Dot Allison’s new LP, Heart-Shaped Scars, is a triumphant return for one of the UK’s finest songwriters. Furthermore, it shows her uncanny ability to gather like-minded musicians to facilitate her musical vision.
She released Room 7½ in 2009. And then mostly silence apart from the occasional dip into soundtracks and the odd collaboration. In that time, she started a family in her birthplace of Edinburgh with the film music composer Christian Henson.
Introducing Dot Allison’s fifth LP: Heart-Shaped Scars
Her new, fifth, album, Heart-Shaped Scars, follows the pattern of her recording career. That is, she consistently challenges herself, and her fans, by never settling on a particular style, always evolving. From trip hop via synth pop to torch songs to club DJ residencies, she continues her musical journey.
Production luminary Fiona Cruickshank and Mercury Prize nominee Hannah Peel (string arranger on four songs, courtesy of a quintet of Scottish folk musicians) contributed to the LP’s sessions. She shared songwriting/vocal duties with singer-songwriters Amy Bowman ‘The Haunted’ and Zoë Bestel ‘Can You Hear Nature Sing?’.
The LP is steeped in Scotland’s folk tradition with The Wicker Man malevolence just lurking, occasionally explicitly so as in ‘Long Exposure’ and ‘The Haunted’.
The influence of nature is unmistakeable, not only in Allison’s poetic imagery but also in the field recordings of birdsong, rivers, and seascape sounds. Her love of the natural world is best expressed in the gorgeous ‘Can You Hear Nature Sing?’ Similarly, the wonder of life, the universe, and everything is beautifully celebrated in ‘Constellations’ underscored by a viola (to these ears) line to die for.
Heart-Shaped Scars is her most consistent, fully realised LP to date. This reviewer speculates, at the risk of mansplaining, that the joy of motherhood (expressed by her in various interviews), and being settled in her birthtown, finds her at peace with herself and the confidence that surely brings.
This self-belief saw her return to the fray with a single ‘Long Exposure’ timed at five and a half minutes. This shows a recording artist happy to explore ideas to their natural conclusion and not one worried about shifting units.
Heart-Shaped Scars is as beautiful as a sunny day on a deserted beach, as joyful as children playing, as dark as a lonely night in a forest. Cherish it, especially when the world at large is often extremely ugly.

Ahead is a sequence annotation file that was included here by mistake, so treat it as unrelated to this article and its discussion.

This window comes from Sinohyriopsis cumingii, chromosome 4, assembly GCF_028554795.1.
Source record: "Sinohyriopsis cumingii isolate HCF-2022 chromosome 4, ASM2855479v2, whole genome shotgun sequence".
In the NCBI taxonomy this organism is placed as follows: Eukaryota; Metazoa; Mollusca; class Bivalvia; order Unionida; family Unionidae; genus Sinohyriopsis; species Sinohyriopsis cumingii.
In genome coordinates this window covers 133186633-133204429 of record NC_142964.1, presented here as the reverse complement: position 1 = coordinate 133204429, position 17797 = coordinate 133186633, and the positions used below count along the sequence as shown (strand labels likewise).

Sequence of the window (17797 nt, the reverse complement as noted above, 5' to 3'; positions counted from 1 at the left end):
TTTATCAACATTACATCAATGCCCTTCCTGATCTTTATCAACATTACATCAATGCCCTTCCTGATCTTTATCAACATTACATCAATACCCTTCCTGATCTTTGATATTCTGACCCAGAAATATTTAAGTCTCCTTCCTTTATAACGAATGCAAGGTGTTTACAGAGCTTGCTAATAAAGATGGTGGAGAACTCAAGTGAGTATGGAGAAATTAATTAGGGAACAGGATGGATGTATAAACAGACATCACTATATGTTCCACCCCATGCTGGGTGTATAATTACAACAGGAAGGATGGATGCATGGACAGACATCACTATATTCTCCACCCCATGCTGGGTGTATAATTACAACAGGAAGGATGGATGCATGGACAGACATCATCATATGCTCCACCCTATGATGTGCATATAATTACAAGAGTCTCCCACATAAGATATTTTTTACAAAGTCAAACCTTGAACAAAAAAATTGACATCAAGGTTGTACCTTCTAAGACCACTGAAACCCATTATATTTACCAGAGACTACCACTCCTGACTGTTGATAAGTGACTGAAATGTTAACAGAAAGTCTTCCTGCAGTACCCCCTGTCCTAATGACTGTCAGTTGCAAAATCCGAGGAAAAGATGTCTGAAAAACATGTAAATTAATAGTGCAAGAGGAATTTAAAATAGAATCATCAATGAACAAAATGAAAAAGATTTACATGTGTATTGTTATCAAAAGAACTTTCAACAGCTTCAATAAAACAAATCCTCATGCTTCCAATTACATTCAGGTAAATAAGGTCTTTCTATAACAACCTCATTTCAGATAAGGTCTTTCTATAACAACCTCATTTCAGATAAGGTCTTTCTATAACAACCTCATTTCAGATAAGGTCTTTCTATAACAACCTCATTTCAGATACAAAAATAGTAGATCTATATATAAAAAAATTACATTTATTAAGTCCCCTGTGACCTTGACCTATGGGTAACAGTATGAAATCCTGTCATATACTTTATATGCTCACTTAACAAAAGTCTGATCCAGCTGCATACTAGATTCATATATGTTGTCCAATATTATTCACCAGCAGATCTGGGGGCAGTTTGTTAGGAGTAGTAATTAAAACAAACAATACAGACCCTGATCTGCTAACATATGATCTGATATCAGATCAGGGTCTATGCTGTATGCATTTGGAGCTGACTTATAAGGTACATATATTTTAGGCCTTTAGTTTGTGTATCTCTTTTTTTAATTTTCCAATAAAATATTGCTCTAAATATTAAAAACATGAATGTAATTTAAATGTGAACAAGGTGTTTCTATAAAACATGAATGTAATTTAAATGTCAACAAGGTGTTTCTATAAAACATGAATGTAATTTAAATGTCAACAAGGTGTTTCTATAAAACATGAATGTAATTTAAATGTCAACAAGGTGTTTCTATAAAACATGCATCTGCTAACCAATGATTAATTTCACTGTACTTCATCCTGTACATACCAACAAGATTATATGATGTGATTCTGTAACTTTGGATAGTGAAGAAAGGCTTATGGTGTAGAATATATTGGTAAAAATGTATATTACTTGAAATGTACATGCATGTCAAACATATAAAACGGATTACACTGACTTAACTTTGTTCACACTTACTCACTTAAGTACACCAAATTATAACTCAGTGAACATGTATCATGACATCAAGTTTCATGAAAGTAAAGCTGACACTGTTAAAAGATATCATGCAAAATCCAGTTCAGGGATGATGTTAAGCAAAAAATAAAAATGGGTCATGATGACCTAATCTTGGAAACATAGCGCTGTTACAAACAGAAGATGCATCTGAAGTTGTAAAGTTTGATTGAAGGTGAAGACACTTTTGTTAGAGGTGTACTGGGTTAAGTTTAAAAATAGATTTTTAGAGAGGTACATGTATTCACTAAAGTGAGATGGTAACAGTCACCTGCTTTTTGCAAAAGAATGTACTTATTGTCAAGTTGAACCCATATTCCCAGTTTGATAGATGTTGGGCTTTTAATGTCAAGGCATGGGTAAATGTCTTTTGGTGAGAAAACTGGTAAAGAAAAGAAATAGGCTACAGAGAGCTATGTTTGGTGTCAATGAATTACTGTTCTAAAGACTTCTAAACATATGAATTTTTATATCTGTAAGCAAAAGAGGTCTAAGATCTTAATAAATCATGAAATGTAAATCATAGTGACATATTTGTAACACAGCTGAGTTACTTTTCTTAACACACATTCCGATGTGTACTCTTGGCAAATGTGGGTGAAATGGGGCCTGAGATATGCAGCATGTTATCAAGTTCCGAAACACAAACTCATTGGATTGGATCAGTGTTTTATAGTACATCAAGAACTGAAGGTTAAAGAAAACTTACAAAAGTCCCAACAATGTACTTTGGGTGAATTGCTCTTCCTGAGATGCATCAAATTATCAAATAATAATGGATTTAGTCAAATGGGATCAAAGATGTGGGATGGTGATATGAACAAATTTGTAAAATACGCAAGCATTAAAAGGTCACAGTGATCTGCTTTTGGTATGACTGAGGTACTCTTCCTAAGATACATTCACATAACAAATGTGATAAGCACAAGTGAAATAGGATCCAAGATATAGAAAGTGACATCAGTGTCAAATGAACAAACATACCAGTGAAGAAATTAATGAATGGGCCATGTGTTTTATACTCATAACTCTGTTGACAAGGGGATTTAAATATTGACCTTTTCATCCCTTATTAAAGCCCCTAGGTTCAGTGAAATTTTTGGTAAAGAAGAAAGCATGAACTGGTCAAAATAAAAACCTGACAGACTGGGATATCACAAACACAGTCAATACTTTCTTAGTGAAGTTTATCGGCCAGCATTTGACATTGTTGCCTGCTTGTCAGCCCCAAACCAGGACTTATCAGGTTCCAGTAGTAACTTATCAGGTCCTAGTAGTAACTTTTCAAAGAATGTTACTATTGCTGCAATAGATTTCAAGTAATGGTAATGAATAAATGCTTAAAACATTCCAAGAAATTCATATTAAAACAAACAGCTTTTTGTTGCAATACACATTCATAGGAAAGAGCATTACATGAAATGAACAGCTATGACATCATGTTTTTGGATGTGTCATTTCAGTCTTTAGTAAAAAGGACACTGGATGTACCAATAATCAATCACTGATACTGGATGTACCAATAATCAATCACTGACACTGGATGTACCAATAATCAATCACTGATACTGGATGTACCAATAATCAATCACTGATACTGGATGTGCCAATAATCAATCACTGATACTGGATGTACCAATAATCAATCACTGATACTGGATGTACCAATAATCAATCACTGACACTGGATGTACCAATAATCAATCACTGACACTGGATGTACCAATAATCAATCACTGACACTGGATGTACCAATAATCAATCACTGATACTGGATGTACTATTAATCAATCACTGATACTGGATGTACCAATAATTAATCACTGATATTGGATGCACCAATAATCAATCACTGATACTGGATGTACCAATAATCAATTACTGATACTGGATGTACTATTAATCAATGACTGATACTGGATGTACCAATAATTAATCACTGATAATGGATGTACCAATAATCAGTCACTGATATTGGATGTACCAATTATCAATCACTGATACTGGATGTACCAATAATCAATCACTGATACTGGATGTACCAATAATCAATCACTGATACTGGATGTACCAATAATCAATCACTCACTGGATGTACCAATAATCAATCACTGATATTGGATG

But, it’s best to leave the final words about what the album represents to Ms Allison herself. “Love, loss and a universal longing for union that seems to go with the human condition. To me, music is a sort of tonic or an antidote to a longing, for a while at least.”
Dot Allison: the missing years?
Dot wasn’t totally inactive, in a musical sense, for the twenty teens. She worked with Pete Doherty (The Libertines). And she co-scored a track for Ecstasy, a film adaptation of the Irvine Welsh novel, with Darren Emerson (Underworld).
As mentioned above, Dot has occasionally forayed into TV and film soundtracking. Indeed, she recently worked with Anton Newcombe of The Brian Jonestown Massacre on the crime drama television series, Annika.
But maybe the most leftfield of her collaborations was providing backing vocals on ‘Bull’ by Scott Walker + Sunn O))). Maybe she is fond of extreme music, manifested in the Napalm Death-esque 42-second track, ‘Entanglement’ on the new LP?
Following the Mercury Prize nomination of her friend/collaborator, Hannah Peel, expect Dot to figure in next year’s awards lists. Perhaps not the Mercurys but maybe the Novellos in recognition of the songcraft and production values on this album. Trust your humble scribe’s intuition! See my last prediction here.
Why not stick around a little longer on the site? Check out my interview with Dot last year when she was recording Heart-Shaped Scars , at Castlesound Studios in Edinburgh, with Fiona Cruickshank, Hannah Peel, and the awesome ensemble of brilliant musicians.
The new record, and merch, is available at https://dotallison.com/.